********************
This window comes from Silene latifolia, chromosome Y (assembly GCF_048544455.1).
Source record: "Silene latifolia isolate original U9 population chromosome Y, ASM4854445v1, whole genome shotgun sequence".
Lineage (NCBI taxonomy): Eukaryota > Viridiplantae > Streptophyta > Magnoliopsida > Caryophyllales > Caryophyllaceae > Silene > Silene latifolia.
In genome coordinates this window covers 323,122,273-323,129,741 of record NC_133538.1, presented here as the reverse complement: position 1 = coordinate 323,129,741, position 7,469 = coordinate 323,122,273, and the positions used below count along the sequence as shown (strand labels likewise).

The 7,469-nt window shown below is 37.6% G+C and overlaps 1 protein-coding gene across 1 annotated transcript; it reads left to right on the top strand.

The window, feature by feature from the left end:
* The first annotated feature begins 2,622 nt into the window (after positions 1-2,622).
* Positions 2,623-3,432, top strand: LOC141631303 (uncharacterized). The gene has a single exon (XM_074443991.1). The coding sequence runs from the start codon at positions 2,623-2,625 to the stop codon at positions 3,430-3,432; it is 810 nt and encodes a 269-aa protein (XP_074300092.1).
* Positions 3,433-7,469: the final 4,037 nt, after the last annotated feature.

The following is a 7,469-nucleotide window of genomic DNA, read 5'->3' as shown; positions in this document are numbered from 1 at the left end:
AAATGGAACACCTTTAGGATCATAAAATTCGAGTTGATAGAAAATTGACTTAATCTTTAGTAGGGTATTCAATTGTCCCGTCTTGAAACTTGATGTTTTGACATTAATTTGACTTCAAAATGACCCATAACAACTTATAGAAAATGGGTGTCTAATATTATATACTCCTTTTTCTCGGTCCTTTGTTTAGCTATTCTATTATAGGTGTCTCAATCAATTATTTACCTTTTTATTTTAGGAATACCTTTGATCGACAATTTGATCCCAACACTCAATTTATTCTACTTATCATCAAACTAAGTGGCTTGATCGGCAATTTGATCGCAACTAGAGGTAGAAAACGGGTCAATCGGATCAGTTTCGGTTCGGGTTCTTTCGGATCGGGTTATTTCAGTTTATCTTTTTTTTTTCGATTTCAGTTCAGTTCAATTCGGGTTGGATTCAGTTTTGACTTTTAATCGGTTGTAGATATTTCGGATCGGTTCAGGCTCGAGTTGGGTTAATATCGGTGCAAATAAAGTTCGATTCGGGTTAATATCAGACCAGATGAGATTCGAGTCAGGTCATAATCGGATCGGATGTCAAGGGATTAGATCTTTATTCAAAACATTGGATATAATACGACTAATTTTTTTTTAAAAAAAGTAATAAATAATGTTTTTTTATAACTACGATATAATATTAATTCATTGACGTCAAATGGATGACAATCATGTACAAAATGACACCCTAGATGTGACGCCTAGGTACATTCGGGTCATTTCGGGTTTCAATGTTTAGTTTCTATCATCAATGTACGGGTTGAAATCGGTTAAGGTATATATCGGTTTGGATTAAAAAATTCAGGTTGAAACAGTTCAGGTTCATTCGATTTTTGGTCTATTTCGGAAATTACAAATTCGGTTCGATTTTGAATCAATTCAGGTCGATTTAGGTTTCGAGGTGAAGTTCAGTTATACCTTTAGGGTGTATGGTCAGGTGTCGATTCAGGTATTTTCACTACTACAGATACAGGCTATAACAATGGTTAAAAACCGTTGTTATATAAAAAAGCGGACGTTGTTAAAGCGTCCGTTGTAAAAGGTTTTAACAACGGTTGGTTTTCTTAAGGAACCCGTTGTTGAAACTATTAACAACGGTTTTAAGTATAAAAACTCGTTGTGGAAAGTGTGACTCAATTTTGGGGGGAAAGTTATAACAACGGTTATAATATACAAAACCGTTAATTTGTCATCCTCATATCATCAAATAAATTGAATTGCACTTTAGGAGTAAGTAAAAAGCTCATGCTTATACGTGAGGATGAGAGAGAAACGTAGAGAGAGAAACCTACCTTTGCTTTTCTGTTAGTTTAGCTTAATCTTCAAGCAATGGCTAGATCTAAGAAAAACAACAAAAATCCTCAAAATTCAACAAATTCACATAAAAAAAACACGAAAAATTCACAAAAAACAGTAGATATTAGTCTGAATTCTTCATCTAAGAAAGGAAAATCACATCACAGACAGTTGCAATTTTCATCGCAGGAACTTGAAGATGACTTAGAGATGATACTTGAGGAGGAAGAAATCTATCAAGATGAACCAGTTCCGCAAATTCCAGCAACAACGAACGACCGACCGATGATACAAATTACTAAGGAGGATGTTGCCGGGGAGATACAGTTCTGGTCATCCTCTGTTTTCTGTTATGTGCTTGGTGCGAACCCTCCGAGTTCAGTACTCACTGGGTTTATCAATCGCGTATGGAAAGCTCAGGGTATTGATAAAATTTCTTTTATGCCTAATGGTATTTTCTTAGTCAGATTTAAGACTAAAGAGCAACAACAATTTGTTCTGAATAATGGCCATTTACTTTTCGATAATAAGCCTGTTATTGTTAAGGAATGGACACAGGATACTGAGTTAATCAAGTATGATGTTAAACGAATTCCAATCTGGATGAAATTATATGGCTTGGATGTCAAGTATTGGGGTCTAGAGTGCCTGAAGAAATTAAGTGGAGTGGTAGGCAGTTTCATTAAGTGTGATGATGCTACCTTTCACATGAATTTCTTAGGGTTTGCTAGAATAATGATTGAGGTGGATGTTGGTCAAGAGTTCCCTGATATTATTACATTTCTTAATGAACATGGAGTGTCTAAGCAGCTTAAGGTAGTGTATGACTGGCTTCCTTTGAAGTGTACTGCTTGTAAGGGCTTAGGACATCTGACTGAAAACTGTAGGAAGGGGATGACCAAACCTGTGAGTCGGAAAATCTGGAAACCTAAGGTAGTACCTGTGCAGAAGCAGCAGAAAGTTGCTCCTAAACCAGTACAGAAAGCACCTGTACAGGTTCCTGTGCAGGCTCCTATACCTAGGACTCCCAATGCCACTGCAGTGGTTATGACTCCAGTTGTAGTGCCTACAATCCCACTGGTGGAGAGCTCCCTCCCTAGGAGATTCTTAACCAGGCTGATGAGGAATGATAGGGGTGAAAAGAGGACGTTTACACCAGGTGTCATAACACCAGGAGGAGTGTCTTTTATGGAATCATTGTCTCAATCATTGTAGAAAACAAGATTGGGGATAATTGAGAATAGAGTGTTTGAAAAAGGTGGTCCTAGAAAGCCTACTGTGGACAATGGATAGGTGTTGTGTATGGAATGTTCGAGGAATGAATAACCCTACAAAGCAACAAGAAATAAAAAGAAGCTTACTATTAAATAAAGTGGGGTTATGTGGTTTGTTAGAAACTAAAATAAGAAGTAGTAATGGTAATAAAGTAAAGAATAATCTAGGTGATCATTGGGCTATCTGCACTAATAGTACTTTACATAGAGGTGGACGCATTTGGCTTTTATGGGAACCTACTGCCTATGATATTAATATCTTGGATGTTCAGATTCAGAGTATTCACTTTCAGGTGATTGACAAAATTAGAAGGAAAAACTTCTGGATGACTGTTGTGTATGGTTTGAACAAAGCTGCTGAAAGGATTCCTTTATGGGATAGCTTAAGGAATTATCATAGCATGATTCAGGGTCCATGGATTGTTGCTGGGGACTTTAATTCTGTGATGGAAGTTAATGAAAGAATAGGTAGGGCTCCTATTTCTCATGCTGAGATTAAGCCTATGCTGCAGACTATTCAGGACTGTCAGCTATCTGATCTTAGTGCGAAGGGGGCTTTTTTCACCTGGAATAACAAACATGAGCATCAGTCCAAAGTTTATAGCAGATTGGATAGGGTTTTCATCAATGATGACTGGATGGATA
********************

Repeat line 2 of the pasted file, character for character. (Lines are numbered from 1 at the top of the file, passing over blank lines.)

Source record: "Silene latifolia isolate original U9 population chromosome Y, ASM4854445v1, whole genome shotgun sequence".